Case BriefsHigh Courts

Karnataka High Court: Ashok G. Nijagannavar, J., allowing the present petition, quashed the chargesheet filed and made significant observations with respect to Court’s power under Section 482 Criminal Procedure Code.

Brief Facts

The complainant Police Inspector received credible information about illegal activities regarding prostitution by supplying foreign and Indian girls by contacting customers through an international website. The said information was confirmed by sending a decoy. Thereafter, upon receiving the reply regarding the supply of the girls for prostitution at a place called the Kaisar Service Apartment, the complainant and his staff conducted a raid and arrested three accused namely two girls and a man who allegedly supplied the said girls for the illegal act of prostitution. Upon the information gathered from accused 1, it is learned that he solicited the customers through a website designed by accused 4, the present petitioner; Gavin Mendes. After completion of the investigation, the police have submitted the chargesheet arraying the petitioner as accused 4. 

Contentions

It was submitted by the counsel for the petitioner that the accused is a professional software developer and the website made by him was only a fulfillment of a contract that he entered into without knowing the purpose of the other accused. It was further insisted that the name of the petitioner is nowhere found in the FIR and has been later arrayed as an accused in the chargesheet only on the basis of unfound reasons. Another ground urged by the learned counsel for the petitioner is that when there are allegations for an offence under Section 67 of the Information Technology Act, the investigation must be conducted by the concerned Cyber Crime Branch and not by the respondent police, as they have no jurisdiction to do so. Lastly, it was insisted that no prima facie case exists against the petitioner and the charges be quashed accordingly.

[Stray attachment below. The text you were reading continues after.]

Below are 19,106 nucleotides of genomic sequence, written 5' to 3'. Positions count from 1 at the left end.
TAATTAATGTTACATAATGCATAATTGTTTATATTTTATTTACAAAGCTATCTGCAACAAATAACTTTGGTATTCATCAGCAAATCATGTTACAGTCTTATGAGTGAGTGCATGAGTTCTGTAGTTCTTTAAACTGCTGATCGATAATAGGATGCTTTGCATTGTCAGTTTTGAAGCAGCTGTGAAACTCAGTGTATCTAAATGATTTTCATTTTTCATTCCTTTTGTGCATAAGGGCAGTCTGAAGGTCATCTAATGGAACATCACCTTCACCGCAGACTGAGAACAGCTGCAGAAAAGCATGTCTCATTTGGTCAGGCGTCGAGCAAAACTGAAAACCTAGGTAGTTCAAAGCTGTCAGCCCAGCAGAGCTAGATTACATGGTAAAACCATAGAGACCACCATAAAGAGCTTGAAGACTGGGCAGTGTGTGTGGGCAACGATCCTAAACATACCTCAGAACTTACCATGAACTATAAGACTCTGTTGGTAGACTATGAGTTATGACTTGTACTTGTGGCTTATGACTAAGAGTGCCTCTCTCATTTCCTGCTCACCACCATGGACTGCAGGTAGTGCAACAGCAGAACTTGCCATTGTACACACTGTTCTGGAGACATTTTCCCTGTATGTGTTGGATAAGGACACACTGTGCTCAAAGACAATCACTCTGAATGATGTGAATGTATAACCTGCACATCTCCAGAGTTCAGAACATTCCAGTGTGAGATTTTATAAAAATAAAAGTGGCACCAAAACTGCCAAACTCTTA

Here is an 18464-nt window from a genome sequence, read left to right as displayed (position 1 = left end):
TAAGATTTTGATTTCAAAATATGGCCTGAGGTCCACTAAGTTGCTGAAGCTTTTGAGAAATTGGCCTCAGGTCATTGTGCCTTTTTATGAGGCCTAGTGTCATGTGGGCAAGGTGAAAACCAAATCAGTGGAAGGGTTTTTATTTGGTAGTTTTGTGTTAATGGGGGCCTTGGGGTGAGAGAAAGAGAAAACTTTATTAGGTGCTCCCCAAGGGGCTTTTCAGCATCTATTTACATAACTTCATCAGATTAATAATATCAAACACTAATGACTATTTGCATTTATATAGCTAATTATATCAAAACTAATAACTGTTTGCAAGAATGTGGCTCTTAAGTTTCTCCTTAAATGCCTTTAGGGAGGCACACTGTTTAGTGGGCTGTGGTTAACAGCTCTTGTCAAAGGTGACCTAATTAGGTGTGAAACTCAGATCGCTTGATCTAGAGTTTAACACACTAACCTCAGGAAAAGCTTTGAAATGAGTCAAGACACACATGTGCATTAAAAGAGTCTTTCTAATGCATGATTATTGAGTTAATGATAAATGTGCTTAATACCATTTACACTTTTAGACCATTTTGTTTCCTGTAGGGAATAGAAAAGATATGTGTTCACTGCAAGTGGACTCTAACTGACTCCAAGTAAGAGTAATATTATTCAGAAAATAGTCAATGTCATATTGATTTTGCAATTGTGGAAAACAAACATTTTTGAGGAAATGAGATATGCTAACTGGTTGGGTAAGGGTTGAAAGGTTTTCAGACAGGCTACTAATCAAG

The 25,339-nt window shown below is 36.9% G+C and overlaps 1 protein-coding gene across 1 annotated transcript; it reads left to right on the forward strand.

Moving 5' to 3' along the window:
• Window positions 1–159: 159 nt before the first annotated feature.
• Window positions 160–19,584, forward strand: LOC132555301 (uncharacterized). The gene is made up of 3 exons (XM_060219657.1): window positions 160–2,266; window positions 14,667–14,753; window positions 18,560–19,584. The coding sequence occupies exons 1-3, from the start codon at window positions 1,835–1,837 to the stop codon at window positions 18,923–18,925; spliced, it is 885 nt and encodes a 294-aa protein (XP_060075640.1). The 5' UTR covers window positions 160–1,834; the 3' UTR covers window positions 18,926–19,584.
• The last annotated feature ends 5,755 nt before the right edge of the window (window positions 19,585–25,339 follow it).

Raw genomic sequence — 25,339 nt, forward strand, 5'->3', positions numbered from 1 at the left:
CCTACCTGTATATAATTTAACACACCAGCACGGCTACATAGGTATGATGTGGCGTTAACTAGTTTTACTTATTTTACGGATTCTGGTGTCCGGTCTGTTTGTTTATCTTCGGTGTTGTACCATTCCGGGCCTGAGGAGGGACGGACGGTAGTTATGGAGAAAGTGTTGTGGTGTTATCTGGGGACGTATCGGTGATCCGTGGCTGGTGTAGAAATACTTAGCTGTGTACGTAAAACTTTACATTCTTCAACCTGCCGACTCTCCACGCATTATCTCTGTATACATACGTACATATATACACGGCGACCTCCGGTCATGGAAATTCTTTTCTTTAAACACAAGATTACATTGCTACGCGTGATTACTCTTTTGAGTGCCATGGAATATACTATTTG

The testimony of accused 1 mainly relied on the submissions made by the Prosecution. Moreover, the existence of mala fides and collusion behind designing the website was vehemently insisted.

Observations

The Court making significant observations with respect to the Inherent power of the Court under Section 482 CrPC, cited, Vineet Kumar v. State of U.P, (2017) 13 SCC 369, where the Supreme Court held, “Inherent power given to the High Court under Section 482 CrPC is with the purpose and object of advancement of justice. In case solemn process of court is sought to be abused by a person with some oblique motive, the court has to thwart the attempt at the very threshold. The court cannot permit a prosecution to go on if the case falls in one of the categories as illustratively enumerated by this Court in State of Haryana v. Bhajan Lal